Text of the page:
Proposal of a survey-based methodology for the determination of the energy consumption in the residential sector

Proposal of a survey-based methodology for the determination of the energy consumption in the residential sector

Matteo Caldera Giuvanni Puglisi*Fabio Zanghirella Francesca Margiotta Paola Ungaro Valentina Talucci Giuliano Cammarata 

Italian National Agency for New Technologies, Energy and Sustainable Economic Development, via Anguillarese 301, 00123 Roma, Italy

Italian National Institute of Statistics, Viale Oceano Pacifico 171, 00144 Roma, Italy

Università degli Studi di Catania, p.zza Università 2, 95125 Catania, Italy

Corresponding Author Email: 
giovanni.puglisi@enea.it
Page: 
S152-S158
|
DOI: 
https://doi.org/10.18280/ijht.35Sp0121
Received: 
|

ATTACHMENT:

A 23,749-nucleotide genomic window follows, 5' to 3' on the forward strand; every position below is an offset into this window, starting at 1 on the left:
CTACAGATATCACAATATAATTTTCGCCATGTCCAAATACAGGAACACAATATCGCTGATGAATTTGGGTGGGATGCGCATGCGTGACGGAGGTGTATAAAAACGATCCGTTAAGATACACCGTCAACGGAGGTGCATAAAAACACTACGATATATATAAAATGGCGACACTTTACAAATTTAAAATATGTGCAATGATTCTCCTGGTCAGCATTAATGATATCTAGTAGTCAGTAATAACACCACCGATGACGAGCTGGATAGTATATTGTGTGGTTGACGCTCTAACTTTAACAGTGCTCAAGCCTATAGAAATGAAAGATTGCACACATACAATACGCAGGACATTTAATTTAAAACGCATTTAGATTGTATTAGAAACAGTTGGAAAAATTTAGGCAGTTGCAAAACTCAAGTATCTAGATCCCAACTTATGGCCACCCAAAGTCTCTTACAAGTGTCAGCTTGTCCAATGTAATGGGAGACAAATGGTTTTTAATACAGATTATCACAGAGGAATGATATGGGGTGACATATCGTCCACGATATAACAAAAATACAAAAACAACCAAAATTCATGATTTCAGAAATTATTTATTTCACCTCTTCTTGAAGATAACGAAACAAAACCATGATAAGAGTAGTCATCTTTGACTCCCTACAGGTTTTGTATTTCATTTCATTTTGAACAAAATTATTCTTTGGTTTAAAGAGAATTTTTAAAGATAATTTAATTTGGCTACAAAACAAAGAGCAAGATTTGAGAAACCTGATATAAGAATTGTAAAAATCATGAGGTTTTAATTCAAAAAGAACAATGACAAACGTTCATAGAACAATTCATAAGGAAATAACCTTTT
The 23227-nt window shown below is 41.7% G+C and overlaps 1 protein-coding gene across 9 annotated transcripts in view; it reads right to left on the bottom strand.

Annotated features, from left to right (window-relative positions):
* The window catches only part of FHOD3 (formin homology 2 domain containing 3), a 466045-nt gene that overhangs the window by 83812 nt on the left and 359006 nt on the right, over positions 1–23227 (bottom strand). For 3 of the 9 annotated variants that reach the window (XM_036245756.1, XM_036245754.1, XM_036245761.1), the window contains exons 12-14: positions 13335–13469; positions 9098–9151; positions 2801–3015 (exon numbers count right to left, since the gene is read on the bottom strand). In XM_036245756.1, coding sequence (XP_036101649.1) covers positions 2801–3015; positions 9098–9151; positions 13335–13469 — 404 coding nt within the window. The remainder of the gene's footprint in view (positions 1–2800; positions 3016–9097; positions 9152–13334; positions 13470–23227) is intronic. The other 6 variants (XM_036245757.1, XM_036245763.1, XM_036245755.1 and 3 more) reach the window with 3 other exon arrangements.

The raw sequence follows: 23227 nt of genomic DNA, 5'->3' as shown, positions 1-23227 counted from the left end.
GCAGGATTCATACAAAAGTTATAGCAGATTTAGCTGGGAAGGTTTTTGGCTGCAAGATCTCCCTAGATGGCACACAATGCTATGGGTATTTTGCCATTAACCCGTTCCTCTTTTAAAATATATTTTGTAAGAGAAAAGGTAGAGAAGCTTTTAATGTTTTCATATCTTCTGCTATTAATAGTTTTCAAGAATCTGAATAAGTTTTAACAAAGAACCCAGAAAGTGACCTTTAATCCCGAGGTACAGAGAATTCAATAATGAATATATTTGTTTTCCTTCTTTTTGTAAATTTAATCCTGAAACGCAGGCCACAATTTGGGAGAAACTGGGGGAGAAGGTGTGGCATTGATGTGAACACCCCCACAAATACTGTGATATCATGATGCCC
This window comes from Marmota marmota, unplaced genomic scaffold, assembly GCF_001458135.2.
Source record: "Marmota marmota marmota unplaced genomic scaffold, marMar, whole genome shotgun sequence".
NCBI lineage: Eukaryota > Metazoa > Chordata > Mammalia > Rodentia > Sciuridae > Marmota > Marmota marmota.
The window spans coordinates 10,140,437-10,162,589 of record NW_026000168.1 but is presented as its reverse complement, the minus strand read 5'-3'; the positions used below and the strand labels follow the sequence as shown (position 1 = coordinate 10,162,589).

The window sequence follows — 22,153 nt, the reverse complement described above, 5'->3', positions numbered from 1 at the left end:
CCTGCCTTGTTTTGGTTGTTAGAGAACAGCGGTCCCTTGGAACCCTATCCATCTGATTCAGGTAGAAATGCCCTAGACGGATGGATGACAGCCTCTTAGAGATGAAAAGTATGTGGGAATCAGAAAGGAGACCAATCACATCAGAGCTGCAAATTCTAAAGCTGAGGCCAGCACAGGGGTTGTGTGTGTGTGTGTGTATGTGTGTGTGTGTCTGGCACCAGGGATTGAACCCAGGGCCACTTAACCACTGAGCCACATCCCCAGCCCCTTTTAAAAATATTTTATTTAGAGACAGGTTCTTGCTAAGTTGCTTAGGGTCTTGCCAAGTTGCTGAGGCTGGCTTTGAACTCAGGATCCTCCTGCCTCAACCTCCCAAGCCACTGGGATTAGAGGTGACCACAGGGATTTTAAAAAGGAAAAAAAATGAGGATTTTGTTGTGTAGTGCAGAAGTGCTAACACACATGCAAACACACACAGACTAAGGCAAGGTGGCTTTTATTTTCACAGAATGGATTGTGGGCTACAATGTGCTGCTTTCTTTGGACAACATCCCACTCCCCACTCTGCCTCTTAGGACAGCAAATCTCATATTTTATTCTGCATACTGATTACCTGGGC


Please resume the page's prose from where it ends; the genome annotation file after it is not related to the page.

Accepted: 
|
Published: 
30 September 2017
| Citation

OPEN ACCESS

Abstract: 

European and national policies have encouraged the investigation of solutions for the reduction of the energy demand and the improvement of energy efficiency. In particular, in the residential sector the knowledge of actual energy uses represents a key aspect in order to achieve the goals set by European Directives. In such a context, a numerical model, implemented in Excel® and Matlab®, was developed in order to assess the energy consumption for space heating, DHW and cooking in the residential sector, based on a statistical dataset including 20,000 records that was collected by ISTAT in the context of a survey on the energy consumption of Italian families during year 2013. The space heating model is based on the definition and evaluation of classes of dwelling-types, function of the geometrical and thermo-physical properties of the dwellings and of the occupants’ uses. The energy consumption for DHW and cooking are calculated on a record per record basis according to a Standard-based approach. The present study describes the methodology and the main results of the model, which have been compared with the data of the ISTAT survey for each energy use and type of fuel. A detailed validation of the model is currently carried out based on the ISTAT survey.